Providing the right level of service to production will ensure the profitability of the business.
Using a Business Needs Analysis will ensure that your maintenance program is on the same page as the goals of the business. Often times the two are not aligned, which leads to excess costs for the business, reducing the ability to be profitable. For example, does your operation require 99.9% reliability? It would be nice but that level of reliability is extremely difficult & costly to achieve. Think of the various industries that require that level of performance. NASA, the Armed Forces, Nuclear Power, etc. require 99.9% reliability and to achieve so, the effort in design and in operation is extremely intensive.
They employ various engineering disciplines in all capacities, in all stages at a great cost. This is often cost prohibitive for most industries and is also not required. In most manufacturing operations there is an expected level of downtime that is built into the production plan and is acceptable. It is within this margin that the maintenance program must operate in. That is not to say that the business shouldn’t strive to do better and continue to improve, just that the maintenance program must be aligned with the business goals and evolve with them.
Determining the level of reliability that aligns with the business goals can be tricky, but can be done through a series of activities;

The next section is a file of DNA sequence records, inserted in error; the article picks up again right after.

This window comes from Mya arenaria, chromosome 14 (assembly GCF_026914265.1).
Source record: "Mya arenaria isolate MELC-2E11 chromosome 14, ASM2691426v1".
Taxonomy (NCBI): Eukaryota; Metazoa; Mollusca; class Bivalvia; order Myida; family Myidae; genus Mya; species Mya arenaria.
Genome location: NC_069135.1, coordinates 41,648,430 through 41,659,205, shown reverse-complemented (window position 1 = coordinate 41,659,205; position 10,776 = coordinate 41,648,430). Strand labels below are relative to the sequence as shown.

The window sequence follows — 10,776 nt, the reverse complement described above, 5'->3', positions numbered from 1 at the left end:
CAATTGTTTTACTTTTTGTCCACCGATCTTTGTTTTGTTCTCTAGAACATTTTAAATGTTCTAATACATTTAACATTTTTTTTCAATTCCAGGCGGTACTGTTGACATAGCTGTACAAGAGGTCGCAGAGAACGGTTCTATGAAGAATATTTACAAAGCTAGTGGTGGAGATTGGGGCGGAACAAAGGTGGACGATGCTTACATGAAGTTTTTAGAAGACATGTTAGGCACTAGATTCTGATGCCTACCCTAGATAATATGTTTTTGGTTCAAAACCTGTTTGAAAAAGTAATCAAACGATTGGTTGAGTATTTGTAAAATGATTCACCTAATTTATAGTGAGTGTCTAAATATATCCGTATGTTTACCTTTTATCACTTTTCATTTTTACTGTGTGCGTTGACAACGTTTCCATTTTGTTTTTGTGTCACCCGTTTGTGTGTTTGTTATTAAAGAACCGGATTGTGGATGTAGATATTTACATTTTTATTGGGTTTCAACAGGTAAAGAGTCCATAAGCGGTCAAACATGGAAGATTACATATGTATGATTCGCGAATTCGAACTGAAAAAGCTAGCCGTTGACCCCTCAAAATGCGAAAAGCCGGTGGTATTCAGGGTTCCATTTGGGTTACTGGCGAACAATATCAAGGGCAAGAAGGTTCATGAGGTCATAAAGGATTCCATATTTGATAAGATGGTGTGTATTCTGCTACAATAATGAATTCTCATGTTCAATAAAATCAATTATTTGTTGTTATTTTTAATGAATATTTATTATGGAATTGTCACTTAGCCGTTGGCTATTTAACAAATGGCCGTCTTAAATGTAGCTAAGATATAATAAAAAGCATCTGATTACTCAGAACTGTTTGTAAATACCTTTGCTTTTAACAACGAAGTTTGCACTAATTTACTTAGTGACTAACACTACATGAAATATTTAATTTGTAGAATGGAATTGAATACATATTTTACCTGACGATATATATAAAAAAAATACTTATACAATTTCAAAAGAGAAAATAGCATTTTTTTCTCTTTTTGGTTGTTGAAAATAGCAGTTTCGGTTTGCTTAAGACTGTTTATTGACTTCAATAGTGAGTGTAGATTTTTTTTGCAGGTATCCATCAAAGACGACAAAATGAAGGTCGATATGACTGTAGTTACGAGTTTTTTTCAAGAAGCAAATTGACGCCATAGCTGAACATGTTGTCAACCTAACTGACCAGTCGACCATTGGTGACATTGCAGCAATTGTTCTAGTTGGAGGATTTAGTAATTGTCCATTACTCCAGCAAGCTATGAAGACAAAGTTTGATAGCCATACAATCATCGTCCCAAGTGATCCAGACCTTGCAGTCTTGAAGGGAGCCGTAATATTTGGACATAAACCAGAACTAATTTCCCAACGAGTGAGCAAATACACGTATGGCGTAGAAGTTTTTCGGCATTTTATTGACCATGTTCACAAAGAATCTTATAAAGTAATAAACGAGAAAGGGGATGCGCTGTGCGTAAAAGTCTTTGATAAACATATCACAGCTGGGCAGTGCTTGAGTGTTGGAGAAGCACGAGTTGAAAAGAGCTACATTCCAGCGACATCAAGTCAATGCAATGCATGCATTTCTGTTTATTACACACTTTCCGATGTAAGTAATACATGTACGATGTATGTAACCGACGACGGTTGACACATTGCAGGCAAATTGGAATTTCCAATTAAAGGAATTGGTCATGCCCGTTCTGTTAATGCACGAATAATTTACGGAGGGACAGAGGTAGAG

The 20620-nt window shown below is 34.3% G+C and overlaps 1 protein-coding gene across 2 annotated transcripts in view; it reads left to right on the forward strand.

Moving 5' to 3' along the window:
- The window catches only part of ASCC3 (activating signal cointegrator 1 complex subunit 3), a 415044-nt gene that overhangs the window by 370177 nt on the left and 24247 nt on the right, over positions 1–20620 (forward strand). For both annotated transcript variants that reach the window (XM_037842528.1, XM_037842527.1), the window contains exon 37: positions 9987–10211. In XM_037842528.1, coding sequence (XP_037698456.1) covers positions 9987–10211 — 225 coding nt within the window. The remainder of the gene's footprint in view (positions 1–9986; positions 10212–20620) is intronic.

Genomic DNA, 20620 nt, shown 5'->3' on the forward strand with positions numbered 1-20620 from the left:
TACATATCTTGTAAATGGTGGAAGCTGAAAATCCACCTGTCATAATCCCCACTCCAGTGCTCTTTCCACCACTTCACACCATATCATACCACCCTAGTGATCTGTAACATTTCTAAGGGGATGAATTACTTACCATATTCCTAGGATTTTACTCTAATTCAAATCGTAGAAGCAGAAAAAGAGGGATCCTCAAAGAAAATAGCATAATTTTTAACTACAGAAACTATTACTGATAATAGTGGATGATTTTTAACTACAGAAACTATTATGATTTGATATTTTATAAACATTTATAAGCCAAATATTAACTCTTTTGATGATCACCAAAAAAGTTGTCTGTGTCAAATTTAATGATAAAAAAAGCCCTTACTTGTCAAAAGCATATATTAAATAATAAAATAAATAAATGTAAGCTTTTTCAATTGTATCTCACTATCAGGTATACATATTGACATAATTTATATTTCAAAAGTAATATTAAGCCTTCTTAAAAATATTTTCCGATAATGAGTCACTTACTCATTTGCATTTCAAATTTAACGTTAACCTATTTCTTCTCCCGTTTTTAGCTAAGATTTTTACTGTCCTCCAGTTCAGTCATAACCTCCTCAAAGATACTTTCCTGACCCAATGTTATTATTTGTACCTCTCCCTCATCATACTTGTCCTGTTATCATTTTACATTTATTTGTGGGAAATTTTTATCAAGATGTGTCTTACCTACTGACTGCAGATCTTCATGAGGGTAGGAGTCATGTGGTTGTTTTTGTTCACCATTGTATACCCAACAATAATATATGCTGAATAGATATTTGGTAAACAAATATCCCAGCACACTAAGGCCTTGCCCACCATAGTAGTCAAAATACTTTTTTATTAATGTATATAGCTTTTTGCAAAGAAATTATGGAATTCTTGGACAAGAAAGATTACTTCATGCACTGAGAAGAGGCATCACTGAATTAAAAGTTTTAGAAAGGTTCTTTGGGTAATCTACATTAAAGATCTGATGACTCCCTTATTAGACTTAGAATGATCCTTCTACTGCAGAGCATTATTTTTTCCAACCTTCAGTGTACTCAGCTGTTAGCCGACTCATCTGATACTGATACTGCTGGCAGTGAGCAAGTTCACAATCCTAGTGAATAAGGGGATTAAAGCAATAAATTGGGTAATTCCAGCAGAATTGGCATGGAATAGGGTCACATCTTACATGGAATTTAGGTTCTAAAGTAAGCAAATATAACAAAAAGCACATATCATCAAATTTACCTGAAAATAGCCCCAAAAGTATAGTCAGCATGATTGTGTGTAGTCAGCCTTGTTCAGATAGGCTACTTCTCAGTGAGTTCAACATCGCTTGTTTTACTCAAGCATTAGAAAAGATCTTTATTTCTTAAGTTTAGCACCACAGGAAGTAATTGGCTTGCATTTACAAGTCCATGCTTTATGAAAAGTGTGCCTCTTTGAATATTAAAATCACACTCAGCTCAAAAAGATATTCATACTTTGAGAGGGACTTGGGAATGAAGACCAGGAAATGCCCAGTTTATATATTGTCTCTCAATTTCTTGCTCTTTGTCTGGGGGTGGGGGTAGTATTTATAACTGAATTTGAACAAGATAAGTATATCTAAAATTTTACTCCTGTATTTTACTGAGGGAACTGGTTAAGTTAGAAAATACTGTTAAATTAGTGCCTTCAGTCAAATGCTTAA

- Determine the business goals, which can usually be cascaded down to the plant level goals. For example, the goal may be to produce 10m widgets with a production cost of less than $5.40 per unit.
- Determine what level of performance is required by production to achieve the plant goals. This may be to operate at a minimum level of 80% OEE, with less than 5% overtime.
- Determine what maintenance needs to do to support the required level of production. Since the production goal is measured in OEE, maintenance may be required to maintain an equipment availability of 87.5%, while maintaining a maintenance budget of <$4m
- Implement plans to support the level of production through Maintenance & Reliability. These should be specific actions that will support the maintenance goals and may include;
- Ensure all equipment without severe consequences is maintained to a minimum level of care (clean, lubricate and meet all regulatory requirements) and no more.
- Review all remaining PMs for effectiveness.
- Maintain overtime to <10%
- Perform a RCA on all the top downtime each week to systematically eliminate the failures.
- Continue to evolve with the business goals. Seek to make small improvements over time to improve the performance of equipment and reduce costs. By staying ahead of the curve the maintenance function will support the current and future goals of the business.
Have you ever conducted a Business Needs Analysis or is your maintenance program based on trying to achieve 99% reliability? Do you overspend on various initiatives to achieve higher reliability than is required? If you have never conducted a Business Needs Analysis, take the time to do so and align your maintenance program with the business goals.
Remember, to find success, you must first solve the problem, then achieve the implementation of the solution, and finally sustain winning results.
I’m James Kovacevic
Solve, Achieve, Sustain